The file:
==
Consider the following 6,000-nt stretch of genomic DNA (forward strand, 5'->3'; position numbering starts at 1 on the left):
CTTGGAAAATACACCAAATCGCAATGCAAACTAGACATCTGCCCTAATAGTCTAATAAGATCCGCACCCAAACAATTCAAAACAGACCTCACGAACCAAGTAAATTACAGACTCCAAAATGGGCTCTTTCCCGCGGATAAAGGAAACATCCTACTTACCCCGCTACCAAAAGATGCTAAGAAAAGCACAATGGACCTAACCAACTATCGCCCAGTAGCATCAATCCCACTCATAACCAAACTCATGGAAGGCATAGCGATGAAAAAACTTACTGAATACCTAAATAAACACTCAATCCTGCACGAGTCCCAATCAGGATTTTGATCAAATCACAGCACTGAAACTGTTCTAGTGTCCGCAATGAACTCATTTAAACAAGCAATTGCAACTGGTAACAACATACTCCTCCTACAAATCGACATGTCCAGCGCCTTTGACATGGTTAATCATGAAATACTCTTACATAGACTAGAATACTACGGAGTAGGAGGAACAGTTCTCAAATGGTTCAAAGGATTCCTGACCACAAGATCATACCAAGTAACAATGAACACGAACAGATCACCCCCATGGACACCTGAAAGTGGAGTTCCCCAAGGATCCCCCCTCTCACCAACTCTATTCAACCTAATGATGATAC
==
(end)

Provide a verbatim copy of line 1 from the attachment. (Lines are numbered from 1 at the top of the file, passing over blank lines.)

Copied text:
Consider the following 6,000-nt stretch of genomic DNA (forward strand, 5'->3'; position numbering starts at 1 on the left):